With the NCAA Division I Council set to meet today to begin settling details for the upcoming college basketball season, administrators and coaches in the Colonial Athletic Association are examining possibilities of playing conference games inside of a “bubble,” potentially on campus at James Madison.
With the success of the NBA and WNBA bringing all teams to single locations for the entirety of their restarted seasons, discussions among college basketball figures of playing out its season in a similar manner have been widespread.
“I think it is probably one of the more realistic options we have looked at,” JMU athletic director Jeff Bourne said. “Whether it is some form of comprehensive bubble, partial bubble, something that we move around regionally, I think something along those lines is something we are going to have to look at. I don’t think conventional conference play the way we’ve played in the past will work.”
With more than 350 Division I programs it would be impossible to fully replicate the NBA’s bubble at Disney World, but officials continue to explore options that might include sequestering entire conferences in a single location as well as modified bubbles to bring multiple teams together under intense testing and safety guidelines.
“We’re very much in the planning and development stages,” CAA commissioner Joe D’Antonio told the Daily News-Record. “Whether it is a bubble for all 10 teams or some kind of mini-bubbles with groups of teams, we’re still trying to put the pieces in the puzzle of what that could look like. The discussions right now are all coalescing around what are our options and let’s put all those options on the table. I’m not at liberty to talk about specific locations, but we are pursuing options that are related to both third-party venues and within our own campus structures if there is an environment that could work.”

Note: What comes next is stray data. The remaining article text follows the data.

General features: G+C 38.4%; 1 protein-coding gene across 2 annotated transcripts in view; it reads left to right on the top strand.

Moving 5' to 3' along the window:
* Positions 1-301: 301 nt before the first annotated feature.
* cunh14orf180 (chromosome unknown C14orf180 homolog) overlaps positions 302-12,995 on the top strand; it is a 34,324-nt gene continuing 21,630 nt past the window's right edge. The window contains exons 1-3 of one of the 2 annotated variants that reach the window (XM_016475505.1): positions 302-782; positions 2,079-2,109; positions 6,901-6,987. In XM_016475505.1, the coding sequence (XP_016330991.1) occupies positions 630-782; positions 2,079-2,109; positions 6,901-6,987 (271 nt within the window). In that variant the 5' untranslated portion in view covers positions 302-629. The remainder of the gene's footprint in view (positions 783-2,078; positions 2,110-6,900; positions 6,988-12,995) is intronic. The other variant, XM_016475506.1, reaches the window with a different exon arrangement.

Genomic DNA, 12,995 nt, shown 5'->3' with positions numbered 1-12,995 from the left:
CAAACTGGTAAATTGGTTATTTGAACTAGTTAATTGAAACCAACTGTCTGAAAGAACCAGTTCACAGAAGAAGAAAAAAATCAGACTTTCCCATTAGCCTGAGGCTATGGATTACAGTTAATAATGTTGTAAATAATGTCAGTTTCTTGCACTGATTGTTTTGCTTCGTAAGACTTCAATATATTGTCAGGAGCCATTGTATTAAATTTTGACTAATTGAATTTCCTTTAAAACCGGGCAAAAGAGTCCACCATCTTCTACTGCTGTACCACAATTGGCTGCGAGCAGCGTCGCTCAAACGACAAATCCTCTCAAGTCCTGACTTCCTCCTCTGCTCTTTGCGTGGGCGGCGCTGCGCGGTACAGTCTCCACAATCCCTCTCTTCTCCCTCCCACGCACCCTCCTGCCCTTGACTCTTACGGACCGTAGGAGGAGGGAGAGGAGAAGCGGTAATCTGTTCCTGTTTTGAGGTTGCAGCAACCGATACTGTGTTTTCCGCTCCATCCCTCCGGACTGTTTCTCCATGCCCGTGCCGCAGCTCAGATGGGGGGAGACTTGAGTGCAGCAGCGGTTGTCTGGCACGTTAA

As coaches across the CAA talk among themselves, many seem to agree that if the league decides to play its conference season in a bubble, JMU may be the ideal location with both the Convocation Center and the brand new Atlantic Union Bank Center potentially allowing the league to use three courts inside two arenas.
“I have talked to other coaches in our league that we would have a great place to host that,” first-year Dukes coach Mark Byington said. “By that point we would have two functional Division I arenas. We would have three courts and great dorms and food. We’d be a great place to host, but we have to wait and see what the NCAA does.”
D’Antonio listed some of the factors that could go into choosing a bubble location for CAA play:
• Health and safety for participants inside the bubble.
• COVID-19 testing capabilities.
• Availability of courts for practices and games.
• Hotel and lodging space.
• Ability to accommodate referees and other personnel beyond players and coaches.
In Harrisonburg, the two arenas not only house three courts for game action, but also multiple locker rooms and training room facilities for several teams, which could make JMU the front runner to host among campus locations.